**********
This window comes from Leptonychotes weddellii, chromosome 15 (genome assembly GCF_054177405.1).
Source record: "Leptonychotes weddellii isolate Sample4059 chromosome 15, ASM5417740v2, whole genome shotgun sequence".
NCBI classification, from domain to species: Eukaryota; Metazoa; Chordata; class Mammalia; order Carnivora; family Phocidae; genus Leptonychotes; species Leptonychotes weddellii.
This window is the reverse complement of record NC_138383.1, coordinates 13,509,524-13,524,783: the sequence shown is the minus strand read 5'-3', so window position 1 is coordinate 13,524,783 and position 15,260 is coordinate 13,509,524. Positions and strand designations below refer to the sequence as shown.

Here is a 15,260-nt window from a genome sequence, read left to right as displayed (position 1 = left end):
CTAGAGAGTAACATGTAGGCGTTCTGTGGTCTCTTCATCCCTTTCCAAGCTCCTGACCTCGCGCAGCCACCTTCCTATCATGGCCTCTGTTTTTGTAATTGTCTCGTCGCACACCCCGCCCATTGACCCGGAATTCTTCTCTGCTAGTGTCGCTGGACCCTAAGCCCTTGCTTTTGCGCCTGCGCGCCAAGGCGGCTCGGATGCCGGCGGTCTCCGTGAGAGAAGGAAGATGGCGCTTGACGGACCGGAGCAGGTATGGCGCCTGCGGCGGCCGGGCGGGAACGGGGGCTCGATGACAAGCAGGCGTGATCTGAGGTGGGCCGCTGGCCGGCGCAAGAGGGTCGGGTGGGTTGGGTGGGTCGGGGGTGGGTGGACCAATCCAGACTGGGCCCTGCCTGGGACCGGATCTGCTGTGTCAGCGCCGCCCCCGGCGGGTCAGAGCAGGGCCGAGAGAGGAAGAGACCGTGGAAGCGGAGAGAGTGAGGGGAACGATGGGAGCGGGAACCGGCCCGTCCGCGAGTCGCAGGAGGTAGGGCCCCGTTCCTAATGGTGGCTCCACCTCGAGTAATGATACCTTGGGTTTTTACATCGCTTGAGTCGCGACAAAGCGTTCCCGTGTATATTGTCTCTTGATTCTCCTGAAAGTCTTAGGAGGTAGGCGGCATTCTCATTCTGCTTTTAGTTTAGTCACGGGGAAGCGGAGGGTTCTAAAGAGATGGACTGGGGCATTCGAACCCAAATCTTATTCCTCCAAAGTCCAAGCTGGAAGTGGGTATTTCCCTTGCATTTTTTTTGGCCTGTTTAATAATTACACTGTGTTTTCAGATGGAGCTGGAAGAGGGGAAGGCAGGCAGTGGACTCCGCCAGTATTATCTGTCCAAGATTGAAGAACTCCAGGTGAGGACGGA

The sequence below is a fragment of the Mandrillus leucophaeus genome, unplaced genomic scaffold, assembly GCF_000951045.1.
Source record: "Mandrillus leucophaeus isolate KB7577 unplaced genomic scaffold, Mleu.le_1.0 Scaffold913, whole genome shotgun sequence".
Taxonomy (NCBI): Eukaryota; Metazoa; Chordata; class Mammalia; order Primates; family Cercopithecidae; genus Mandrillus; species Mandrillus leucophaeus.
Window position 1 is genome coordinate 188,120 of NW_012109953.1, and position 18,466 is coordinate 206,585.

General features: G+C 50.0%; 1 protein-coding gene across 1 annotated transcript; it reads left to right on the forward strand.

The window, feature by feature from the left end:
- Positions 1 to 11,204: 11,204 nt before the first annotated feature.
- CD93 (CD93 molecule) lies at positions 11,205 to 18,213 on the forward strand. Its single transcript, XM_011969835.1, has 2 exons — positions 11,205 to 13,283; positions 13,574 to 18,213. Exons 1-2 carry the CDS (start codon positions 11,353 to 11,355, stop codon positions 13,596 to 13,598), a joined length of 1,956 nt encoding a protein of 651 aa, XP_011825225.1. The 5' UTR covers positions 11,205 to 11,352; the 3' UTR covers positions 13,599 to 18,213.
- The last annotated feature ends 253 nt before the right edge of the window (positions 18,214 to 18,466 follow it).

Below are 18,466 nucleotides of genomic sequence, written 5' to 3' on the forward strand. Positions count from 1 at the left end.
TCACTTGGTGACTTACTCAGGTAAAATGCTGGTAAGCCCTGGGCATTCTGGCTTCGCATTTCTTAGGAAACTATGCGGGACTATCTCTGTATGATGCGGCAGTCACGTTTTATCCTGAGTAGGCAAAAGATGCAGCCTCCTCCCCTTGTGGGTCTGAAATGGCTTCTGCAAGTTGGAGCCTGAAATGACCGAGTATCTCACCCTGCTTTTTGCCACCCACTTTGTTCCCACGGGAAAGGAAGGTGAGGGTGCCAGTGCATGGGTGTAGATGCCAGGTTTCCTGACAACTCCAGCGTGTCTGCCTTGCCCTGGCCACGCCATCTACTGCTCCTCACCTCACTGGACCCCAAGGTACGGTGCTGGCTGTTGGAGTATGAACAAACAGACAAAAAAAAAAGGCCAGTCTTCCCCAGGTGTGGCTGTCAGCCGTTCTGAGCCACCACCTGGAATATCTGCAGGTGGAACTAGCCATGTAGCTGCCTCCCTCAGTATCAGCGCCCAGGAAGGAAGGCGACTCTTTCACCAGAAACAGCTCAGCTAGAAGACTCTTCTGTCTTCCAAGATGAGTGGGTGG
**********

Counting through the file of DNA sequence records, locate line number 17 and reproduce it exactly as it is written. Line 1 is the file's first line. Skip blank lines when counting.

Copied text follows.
TCACTTGGTGACTTACTCAGGTAAAATGCTGGTAAGCCCTGGGCATTCTGGCTTCGCATTTCTTAGGAAACTATGCGGGACTATCTCTGTATGATGCGGCAGTCACGTTTTATCCTGAGTAGGCAAAAGATGCAGCCTCCTCCCCTTGTGGGTCTGAAATGGCTTCTGCAAGTTGGAGCCTGAAATGACCGAGTATCTCACCCTGCTTTTTGCCACCCACTTTGTTCCCACGGGAAAGGAAGGTGAGGGTGCCAGTGCATGGGTGTAGATGCCAGGTTTCCTGACAACTCCAGCGTGTCTGCCTTGCCCTGGCCACGCCATCTACTGCTCCTCACCTCACTGGACCCCAAGGTACGGTGCTGGCTGTTGGAGTATGAACAAACAGACAAAAAAAAAAGGCCAGTCTTCCCCAGGTGTGGCTGTCAGCCGTTCTGAGCCACCACCTGGAATATCTGCAGGTGGAACTAGCCATGTAGCTGCCTCCCTCAGTATCAGCGCCCAGGAAGGAAGGCGACTCTTTCACCAGAAACAGCTCAGCTAGAAGACTCTTCTGTCTTCCAAGATGAGTGGGTGG